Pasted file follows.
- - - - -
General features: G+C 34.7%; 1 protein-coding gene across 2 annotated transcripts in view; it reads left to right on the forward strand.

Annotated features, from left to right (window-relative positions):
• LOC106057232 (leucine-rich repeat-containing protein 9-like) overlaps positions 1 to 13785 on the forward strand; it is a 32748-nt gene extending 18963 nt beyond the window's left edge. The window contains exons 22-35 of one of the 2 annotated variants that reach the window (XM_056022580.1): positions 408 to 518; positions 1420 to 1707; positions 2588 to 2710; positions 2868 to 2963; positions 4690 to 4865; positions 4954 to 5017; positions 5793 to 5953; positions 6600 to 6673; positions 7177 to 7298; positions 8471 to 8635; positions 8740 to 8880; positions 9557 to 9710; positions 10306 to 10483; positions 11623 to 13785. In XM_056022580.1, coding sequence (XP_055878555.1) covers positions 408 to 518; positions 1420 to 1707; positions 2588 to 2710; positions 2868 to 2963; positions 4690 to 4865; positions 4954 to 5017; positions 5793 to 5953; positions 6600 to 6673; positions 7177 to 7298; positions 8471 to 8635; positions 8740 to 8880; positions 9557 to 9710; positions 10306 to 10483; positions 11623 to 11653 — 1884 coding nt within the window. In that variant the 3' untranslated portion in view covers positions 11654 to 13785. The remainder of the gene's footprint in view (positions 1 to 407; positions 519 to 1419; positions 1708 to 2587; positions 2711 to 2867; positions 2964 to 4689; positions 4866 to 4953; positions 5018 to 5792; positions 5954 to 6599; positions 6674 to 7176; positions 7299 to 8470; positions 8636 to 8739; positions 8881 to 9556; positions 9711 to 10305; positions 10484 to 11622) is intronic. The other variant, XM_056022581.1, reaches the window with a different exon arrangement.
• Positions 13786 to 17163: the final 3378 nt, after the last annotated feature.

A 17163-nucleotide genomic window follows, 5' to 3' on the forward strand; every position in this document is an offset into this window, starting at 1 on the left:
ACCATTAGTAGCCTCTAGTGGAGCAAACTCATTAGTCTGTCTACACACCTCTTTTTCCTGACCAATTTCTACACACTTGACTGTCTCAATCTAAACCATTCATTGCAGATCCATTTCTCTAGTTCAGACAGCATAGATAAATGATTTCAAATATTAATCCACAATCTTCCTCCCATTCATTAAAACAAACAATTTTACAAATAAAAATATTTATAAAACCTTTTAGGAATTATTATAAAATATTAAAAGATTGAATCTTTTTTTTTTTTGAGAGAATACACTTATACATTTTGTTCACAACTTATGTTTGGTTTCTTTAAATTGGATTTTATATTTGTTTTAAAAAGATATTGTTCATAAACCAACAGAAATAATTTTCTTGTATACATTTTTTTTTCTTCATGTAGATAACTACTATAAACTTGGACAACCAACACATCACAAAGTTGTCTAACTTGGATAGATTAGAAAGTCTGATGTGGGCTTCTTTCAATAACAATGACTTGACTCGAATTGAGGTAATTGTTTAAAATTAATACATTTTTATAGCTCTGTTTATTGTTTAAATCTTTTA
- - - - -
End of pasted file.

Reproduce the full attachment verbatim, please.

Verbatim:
General features: G+C 34.7%; 1 protein-coding gene across 2 annotated transcripts in view; it reads left to right on the forward strand.

Annotated features, from left to right (window-relative positions):
• LOC106057232 (leucine-rich repeat-containing protein 9-like) overlaps positions 1 to 13785 on the forward strand; it is a 32748-nt gene extending 18963 nt beyond the window's left edge. The window contains exons 22-35 of one of the 2 annotated variants that reach the window (XM_056022580.1): positions 408 to 518; positions 1420 to 1707; positions 2588 to 2710; positions 2868 to 2963; positions 4690 to 4865; positions 4954 to 5017; positions 5793 to 5953; positions 6600 to 6673; positions 7177 to 7298; positions 8471 to 8635; positions 8740 to 8880; positions 9557 to 9710; positions 10306 to 10483; positions 11623 to 13785. In XM_056022580.1, coding sequence (XP_055878555.1) covers positions 408 to 518; positions 1420 to 1707; positions 2588 to 2710; positions 2868 to 2963; positions 4690 to 4865; positions 4954 to 5017; positions 5793 to 5953; positions 6600 to 6673; positions 7177 to 7298; positions 8471 to 8635; positions 8740 to 8880; positions 9557 to 9710; positions 10306 to 10483; positions 11623 to 11653 — 1884 coding nt within the window. In that variant the 3' untranslated portion in view covers positions 11654 to 13785. The remainder of the gene's footprint in view (positions 1 to 407; positions 519 to 1419; positions 1708 to 2587; positions 2711 to 2867; positions 2964 to 4689; positions 4866 to 4953; positions 5018 to 5792; positions 5954 to 6599; positions 6674 to 7176; positions 7299 to 8470; positions 8636 to 8739; positions 8881 to 9556; positions 9711 to 10305; positions 10484 to 11622) is intronic. The other variant, XM_056022581.1, reaches the window with a different exon arrangement.
• Positions 13786 to 17163: the final 3378 nt, after the last annotated feature.

A 17163-nucleotide genomic window follows, 5' to 3' on the forward strand; every position in this document is an offset into this window, starting at 1 on the left:
ACCATTAGTAGCCTCTAGTGGAGCAAACTCATTAGTCTGTCTACACACCTCTTTTTCCTGACCAATTTCTACACACTTGACTGTCTCAATCTAAACCATTCATTGCAGATCCATTTCTCTAGTTCAGACAGCATAGATAAATGATTTCAAATATTAATCCACAATCTTCCTCCCATTCATTAAAACAAACAATTTTACAAATAAAAATATTTATAAAACCTTTTAGGAATTATTATAAAATATTAAAAGATTGAATCTTTTTTTTTTTTGAGAGAATACACTTATACATTTTGTTCACAACTTATGTTTGGTTTCTTTAAATTGGATTTTATATTTGTTTTAAAAAGATATTGTTCATAAACCAACAGAAATAATTTTCTTGTATACATTTTTTTTTCTTCATGTAGATAACTACTATAAACTTGGACAACCAACACATCACAAAGTTGTCTAACTTGGATAGATTAGAAAGTCTGATGTGGGCTTCTTTCAATAACAATGACTTGACTCGAATTGAGGTAATTGTTTAAAATTAATACATTTTTATAGCTCTGTTTATTGTTTAAATCTTTTA